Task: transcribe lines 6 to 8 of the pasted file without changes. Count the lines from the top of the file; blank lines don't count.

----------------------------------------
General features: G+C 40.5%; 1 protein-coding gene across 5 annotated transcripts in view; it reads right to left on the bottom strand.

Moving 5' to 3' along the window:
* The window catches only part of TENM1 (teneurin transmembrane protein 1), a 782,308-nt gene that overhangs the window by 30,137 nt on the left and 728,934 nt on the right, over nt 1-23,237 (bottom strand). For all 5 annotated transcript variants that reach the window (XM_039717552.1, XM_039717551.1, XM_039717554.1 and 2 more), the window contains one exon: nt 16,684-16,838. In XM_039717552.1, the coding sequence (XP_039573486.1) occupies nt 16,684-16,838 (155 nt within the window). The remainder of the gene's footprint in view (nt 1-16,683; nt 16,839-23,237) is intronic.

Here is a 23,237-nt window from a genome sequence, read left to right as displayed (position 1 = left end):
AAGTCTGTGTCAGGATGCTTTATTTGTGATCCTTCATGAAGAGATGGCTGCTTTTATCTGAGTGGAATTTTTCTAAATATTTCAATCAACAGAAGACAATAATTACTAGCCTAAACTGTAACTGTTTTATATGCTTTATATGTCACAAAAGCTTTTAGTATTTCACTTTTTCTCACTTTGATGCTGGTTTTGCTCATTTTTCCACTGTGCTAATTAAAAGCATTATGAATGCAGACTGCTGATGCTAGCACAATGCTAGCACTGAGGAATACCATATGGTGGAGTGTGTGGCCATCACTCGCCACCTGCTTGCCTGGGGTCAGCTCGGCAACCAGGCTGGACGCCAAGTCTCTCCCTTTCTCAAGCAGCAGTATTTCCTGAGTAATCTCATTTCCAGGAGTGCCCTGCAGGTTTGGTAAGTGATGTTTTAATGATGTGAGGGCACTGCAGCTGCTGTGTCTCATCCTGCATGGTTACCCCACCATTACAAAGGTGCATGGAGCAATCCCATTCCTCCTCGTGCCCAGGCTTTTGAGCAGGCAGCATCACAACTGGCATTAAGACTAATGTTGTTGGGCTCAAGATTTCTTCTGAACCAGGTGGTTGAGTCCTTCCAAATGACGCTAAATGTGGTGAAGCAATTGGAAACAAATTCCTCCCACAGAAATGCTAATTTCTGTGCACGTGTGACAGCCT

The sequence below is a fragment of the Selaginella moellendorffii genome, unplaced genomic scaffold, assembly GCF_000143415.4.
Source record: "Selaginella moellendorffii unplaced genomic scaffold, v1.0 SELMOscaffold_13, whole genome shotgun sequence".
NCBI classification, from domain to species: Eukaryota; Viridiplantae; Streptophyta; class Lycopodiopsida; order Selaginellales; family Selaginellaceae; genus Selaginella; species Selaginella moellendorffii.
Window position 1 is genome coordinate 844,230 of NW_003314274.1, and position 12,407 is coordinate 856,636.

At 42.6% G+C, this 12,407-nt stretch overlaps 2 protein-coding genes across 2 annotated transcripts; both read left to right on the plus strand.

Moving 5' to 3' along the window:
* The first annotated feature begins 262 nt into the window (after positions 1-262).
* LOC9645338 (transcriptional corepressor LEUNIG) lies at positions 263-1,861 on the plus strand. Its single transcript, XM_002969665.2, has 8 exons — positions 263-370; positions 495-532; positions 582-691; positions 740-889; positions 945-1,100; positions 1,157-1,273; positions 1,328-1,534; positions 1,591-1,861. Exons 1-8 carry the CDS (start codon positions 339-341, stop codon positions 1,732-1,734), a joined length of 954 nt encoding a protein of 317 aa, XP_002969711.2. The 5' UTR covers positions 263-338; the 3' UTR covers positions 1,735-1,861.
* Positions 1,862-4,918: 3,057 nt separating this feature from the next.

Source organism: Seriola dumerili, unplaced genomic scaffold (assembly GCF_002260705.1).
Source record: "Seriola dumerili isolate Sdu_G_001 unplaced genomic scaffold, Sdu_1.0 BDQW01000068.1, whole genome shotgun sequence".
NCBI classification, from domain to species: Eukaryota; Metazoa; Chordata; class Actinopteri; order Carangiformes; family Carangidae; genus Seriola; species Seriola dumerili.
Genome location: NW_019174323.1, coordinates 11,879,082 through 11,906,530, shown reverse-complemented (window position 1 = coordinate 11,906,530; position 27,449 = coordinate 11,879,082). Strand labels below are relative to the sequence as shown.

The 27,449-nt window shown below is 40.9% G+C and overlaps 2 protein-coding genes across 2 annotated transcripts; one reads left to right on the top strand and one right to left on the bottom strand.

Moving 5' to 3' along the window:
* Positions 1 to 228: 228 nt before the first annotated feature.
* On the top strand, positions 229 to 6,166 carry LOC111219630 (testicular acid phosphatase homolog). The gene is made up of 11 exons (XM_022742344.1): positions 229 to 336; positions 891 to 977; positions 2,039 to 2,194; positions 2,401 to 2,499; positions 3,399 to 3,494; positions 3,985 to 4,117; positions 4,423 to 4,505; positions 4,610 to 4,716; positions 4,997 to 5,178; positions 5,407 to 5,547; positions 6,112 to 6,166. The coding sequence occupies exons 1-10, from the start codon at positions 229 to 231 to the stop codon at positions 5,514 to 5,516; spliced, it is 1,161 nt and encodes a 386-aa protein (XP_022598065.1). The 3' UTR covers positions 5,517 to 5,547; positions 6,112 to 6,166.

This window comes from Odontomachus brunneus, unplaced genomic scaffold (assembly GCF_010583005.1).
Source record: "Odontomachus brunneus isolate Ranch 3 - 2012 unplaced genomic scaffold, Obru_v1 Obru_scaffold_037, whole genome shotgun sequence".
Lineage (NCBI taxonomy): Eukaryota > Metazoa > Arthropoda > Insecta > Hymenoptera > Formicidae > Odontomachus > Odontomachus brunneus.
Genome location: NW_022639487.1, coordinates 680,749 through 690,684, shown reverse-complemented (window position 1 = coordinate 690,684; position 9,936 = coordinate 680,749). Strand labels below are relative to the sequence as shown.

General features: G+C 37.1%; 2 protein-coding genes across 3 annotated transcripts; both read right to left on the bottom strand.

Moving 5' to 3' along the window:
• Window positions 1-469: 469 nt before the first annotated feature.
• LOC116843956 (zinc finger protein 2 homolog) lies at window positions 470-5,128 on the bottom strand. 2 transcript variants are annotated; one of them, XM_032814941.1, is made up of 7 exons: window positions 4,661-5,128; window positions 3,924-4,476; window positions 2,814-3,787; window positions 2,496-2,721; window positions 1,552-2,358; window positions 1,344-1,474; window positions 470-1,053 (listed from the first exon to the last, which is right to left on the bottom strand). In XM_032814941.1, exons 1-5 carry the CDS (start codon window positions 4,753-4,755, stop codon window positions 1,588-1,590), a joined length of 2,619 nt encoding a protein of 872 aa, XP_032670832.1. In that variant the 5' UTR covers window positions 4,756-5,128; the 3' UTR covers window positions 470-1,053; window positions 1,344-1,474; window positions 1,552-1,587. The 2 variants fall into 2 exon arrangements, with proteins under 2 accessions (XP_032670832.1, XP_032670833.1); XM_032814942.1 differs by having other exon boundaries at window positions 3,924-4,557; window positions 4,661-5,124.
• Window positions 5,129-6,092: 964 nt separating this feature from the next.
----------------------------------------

The sequence below is a fragment of the Selaginella moellendorffii genome, unplaced genomic scaffold, assembly GCF_000143415.4.
Source record: "Selaginella moellendorffii unplaced genomic scaffold, v1.0 SELMOscaffold_13, whole genome shotgun sequence".
NCBI classification, from domain to species: Eukaryota; Viridiplantae; Streptophyta; class Lycopodiopsida; order Selaginellales; family Selaginellaceae; genus Selaginella; species Selaginella moellendorffii.